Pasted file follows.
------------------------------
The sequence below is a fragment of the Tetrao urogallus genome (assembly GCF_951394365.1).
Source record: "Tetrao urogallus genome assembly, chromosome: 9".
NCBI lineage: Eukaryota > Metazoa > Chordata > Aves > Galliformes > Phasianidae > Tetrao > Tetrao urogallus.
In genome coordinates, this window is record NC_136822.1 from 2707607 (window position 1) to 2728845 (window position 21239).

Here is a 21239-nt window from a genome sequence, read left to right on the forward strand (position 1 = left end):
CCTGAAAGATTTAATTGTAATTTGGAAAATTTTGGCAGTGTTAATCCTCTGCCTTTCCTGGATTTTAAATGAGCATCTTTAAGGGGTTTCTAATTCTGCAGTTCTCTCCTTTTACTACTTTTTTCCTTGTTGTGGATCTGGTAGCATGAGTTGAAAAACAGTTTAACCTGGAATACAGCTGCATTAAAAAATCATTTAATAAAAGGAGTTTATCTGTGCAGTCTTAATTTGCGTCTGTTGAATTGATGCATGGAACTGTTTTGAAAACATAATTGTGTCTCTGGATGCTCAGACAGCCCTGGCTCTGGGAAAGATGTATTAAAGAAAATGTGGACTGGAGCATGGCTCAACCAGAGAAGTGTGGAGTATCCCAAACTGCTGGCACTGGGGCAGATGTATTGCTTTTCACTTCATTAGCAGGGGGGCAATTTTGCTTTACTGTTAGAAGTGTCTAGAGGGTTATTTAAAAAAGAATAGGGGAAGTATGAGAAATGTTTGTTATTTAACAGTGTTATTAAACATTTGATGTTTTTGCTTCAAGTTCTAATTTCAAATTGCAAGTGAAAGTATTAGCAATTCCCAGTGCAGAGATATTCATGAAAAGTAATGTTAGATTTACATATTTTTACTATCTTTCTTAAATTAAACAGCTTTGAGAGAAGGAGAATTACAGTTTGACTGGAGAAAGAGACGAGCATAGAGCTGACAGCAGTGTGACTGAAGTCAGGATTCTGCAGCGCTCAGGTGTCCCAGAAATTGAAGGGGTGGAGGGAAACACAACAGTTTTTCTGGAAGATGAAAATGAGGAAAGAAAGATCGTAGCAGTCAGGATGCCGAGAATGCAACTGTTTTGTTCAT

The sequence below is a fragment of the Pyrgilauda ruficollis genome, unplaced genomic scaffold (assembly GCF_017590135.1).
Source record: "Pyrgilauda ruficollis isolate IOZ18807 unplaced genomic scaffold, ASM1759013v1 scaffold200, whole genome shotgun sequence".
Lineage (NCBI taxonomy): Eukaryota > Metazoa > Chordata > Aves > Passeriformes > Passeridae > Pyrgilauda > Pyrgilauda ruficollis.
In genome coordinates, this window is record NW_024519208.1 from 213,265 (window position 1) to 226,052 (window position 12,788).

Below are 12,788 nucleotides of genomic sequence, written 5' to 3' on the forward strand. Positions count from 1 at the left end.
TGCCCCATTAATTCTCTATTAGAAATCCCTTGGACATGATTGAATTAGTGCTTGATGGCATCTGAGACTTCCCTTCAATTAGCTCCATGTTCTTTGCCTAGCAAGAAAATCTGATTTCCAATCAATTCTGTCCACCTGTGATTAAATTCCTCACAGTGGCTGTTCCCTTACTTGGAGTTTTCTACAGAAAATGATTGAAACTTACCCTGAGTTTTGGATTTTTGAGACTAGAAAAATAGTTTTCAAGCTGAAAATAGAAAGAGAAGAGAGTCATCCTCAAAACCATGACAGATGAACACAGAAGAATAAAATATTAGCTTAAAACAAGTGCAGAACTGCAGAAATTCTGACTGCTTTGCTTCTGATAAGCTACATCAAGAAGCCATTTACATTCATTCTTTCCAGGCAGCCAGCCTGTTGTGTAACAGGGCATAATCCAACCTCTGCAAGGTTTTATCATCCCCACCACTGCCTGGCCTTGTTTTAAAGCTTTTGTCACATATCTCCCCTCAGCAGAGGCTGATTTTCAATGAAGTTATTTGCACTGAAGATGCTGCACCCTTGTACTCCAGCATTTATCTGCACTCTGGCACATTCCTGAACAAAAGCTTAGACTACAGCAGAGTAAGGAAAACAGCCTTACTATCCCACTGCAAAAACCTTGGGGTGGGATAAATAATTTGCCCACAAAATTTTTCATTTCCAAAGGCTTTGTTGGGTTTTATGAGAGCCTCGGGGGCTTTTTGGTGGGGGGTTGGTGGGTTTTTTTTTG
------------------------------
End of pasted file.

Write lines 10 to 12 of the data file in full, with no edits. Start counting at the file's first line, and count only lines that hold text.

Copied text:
In genome coordinates, this window is record NW_024519208.1 from 213,265 (window position 1) to 226,052 (window position 12,788).

Below are 12,788 nucleotides of genomic sequence, written 5' to 3' on the forward strand. Positions count from 1 at the left end.
TGCCCCATTAATTCTCTATTAGAAATCCCTTGGACATGATTGAATTAGTGCTTGATGGCATCTGAGACTTCCCTTCAATTAGCTCCATGTTCTTTGCCTAGCAAGAAAATCTGATTTCCAATCAATTCTGTCCACCTGTGATTAAATTCCTCACAGTGGCTGTTCCCTTACTTGGAGTTTTCTACAGAAAATGATTGAAACTTACCCTGAGTTTTGGATTTTTGAGACTAGAAAAATAGTTTTCAAGCTGAAAATAGAAAGAGAAGAGAGTCATCCTCAAAACCATGACAGATGAACACAGAAGAATAAAATATTAGCTTAAAACAAGTGCAGAACTGCAGAAATTCTGACTGCTTTGCTTCTGATAAGCTACATCAAGAAGCCATTTACATTCATTCTTTCCAGGCAGCCAGCCTGTTGTGTAACAGGGCATAATCCAACCTCTGCAAGGTTTTATCATCCCCACCACTGCCTGGCCTTGTTTTAAAGCTTTTGTCACATATCTCCCCTCAGCAGAGGCTGATTTTCAATGAAGTTATTTGCACTGAAGATGCTGCACCCTTGTACTCCAGCATTTATCTGCACTCTGGCACATTCCTGAACAAAAGCTTAGACTACAGCAGAGTAAGGAAAACAGCCTTACTATCCCACTGCAAAAACCTTGGGGTGGGATAAATAATTTGCCCACAAAATTTTTCATTTCCAAAGGCTTTGTTGGGTTTTATGAGAGCCTCGGGGGCTTTTTGGTGGGGGGTTGGTGGGTTTTTTTTTG